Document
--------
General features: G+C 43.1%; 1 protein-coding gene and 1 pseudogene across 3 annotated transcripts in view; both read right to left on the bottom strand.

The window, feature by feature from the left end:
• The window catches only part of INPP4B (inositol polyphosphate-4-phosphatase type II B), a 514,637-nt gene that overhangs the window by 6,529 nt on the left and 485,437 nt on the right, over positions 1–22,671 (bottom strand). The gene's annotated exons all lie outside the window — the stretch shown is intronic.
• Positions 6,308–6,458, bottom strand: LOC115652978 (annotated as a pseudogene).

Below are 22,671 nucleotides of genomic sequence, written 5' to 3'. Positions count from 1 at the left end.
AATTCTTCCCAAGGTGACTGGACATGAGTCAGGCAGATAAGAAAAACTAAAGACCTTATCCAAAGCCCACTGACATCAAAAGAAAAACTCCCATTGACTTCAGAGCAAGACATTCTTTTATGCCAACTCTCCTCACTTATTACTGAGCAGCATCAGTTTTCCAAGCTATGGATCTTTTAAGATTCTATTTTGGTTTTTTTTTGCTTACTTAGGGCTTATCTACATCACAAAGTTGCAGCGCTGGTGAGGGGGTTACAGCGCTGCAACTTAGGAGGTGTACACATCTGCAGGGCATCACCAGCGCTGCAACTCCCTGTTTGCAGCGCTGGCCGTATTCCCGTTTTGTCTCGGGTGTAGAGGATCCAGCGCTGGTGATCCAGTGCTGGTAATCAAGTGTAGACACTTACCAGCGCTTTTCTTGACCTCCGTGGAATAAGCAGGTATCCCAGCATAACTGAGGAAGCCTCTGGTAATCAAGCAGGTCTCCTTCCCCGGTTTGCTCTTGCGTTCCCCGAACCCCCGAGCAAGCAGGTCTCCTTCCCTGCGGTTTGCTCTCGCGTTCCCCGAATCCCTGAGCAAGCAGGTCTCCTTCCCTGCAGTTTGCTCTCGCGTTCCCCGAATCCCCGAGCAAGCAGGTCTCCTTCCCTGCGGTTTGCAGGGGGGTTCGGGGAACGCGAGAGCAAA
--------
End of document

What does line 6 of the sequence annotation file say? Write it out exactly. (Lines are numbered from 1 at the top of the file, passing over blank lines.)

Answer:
AATTCTTCCCAAGGTGACTGGACATGAGTCAGGCAGATAAGAAAAACTAAAGACCTTATCCAAAGCCCACTGACATCAAAAGAAAAACTCCCATTGACTTCAGAGCAAGACATTCTTTTATGCCAACTCTCCTCACTTATTACTGAGCAGCATCAGTTTTCCAAGCTATGGATCTTTTAAGATTCTATTTTGGTTTTTTTTTGCTTACTTAGGGCTTATCTACATCACAAAGTTGCAGCGCTGGTGAGGGGGTTACAGCGCTGCAACTTAGGAGGTGTACACATCTGCAGGGCATCACCAGCGCTGCAACTCCCTGTTTGCAGCGCTGGCCGTATTCCCGTTTTGTCTCGGGTGTAGAGGATCCAGCGCTGGTGATCCAGTGCTGGTAATCAAGTGTAGACACTTACCAGCGCTTTTCTTGACCTCCGTGGAATAAGCAGGTATCCCAGCATAACTGAGGAAGCCTCTGGTAATCAAGCAGGTCTCCTTCCCCGGTTTGCTCTTGCGTTCCCCGAACCCCCGAGCAAGCAGGTCTCCTTCCCTGCGGTTTGCTCTCGCGTTCCCCGAATCCCTGAGCAAGCAGGTCTCCTTCCCTGCAGTTTGCTCTCGCGTTCCCCGAATCCCCGAGCAAGCAGGTCTCCTTCCCTGCGGTTTGCAGGGGGGTTCGGGGAACGCGAGAGCAAA